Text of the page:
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Short Moon

July 1, 2015

If you love the full Moon, then we have some good news for you and some bad news. The good news is that there’s a full Moon tonight. It’s known as the Hay Moon or Thunder Moon.

It’s also known as the Short Moon — and that’s where the bad news comes in. The name doesn’t have anything to do with the Moon’s physical size or appearance. Instead, it means that the Moon will be in view for a shorter time than any other full Moon of the year.

That shouldn’t come as much of a surprise. The summer solstice was just a few days ago — the longest day of the year in the northern hemisphere. So if the days are especially long, then the nights must be especially short.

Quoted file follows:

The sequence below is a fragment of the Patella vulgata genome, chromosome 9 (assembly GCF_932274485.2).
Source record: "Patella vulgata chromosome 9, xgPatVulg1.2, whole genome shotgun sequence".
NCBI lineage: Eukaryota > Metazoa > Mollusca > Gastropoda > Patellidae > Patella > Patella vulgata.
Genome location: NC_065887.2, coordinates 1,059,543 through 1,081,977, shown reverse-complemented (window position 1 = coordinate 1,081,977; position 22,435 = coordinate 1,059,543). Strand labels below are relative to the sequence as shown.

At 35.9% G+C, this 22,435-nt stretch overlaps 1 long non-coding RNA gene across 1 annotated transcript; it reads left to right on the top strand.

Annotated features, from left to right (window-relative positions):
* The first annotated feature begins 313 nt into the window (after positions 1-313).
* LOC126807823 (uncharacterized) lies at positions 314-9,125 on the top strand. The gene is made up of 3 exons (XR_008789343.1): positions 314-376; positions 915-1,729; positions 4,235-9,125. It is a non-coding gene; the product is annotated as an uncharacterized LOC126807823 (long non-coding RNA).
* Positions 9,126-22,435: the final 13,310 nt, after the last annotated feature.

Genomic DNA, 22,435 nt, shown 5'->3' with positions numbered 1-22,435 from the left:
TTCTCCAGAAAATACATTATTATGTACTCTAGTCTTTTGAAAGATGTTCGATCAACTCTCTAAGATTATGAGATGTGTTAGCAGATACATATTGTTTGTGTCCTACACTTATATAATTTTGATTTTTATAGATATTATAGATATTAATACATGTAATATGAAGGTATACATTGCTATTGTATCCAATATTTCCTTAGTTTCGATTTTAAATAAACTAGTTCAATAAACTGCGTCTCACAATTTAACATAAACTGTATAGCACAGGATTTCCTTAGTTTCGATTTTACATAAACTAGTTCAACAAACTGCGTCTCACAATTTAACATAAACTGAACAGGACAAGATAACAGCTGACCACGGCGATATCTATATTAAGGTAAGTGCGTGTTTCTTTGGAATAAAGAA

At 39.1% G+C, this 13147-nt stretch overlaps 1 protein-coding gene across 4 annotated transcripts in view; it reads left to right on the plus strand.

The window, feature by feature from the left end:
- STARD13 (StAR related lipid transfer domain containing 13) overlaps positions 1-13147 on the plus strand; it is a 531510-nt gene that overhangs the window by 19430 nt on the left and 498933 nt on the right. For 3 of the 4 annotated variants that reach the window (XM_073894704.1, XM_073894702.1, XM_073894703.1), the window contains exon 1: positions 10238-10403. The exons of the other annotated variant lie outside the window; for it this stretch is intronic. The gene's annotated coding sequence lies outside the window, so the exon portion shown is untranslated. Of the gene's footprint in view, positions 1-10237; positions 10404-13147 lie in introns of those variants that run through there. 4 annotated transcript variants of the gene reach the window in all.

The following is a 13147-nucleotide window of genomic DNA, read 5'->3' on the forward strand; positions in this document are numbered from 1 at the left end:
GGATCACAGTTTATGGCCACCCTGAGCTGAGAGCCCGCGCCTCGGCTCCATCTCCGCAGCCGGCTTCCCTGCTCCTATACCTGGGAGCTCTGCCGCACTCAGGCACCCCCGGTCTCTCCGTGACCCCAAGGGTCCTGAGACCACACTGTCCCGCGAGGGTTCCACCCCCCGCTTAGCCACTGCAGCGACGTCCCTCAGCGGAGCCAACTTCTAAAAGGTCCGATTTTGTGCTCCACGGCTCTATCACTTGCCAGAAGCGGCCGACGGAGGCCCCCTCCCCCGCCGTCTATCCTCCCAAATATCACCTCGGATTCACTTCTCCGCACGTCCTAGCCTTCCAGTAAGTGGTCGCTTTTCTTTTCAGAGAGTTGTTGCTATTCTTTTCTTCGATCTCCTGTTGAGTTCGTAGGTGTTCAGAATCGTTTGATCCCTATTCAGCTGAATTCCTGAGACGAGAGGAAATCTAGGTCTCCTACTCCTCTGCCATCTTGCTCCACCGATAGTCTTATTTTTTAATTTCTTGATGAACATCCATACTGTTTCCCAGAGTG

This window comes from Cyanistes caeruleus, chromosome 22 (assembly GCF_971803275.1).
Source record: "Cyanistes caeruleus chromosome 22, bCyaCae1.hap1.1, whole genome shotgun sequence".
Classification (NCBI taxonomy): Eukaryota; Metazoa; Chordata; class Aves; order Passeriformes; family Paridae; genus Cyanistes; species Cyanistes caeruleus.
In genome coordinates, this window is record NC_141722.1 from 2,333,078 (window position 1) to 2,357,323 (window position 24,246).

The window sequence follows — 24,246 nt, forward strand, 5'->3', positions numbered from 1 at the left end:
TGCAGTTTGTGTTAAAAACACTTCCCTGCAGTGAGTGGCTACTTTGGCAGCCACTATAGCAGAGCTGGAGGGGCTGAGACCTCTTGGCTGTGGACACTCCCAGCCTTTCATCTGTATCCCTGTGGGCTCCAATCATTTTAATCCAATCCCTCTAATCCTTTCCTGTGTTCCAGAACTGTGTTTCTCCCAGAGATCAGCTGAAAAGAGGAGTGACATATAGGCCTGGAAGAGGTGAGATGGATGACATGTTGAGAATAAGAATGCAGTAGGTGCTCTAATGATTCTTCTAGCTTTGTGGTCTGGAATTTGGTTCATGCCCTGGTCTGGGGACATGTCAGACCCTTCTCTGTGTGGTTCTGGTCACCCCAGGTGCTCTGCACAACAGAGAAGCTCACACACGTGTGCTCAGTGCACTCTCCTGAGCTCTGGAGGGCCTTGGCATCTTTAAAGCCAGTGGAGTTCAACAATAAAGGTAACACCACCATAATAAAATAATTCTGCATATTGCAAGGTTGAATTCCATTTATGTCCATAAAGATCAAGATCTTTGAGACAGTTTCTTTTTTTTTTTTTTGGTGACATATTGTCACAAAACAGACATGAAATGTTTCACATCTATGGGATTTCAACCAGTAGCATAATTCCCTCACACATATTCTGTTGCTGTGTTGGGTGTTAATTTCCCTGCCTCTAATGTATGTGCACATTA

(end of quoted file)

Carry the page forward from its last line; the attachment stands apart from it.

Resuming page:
The difference comes about because of Earth’s tilt on its axis. At this time of year, the north pole dips toward the Sun. As a result, the Sun soars high across the sky and remains in view for a long time — anywhere from about 13 to 15 hours for most of the United States.

The full Moon does just the opposite of what the Sun does. So right now, the Moon scuds low across the sky as seen from the U.S., and it’s in view for a short period of time — as little as about eight-and-a-half hours from states like Maine and Washington, and even less from Alaska.

Incidentally, this is the first of two full Moons for the month of July. The second comes on the morning of the 31st. It’ll be in view a little longer than tonight’s Moon. And it has its own special designation: the Blue Moon.

Script by Damond Benningfield, Copyright 2015

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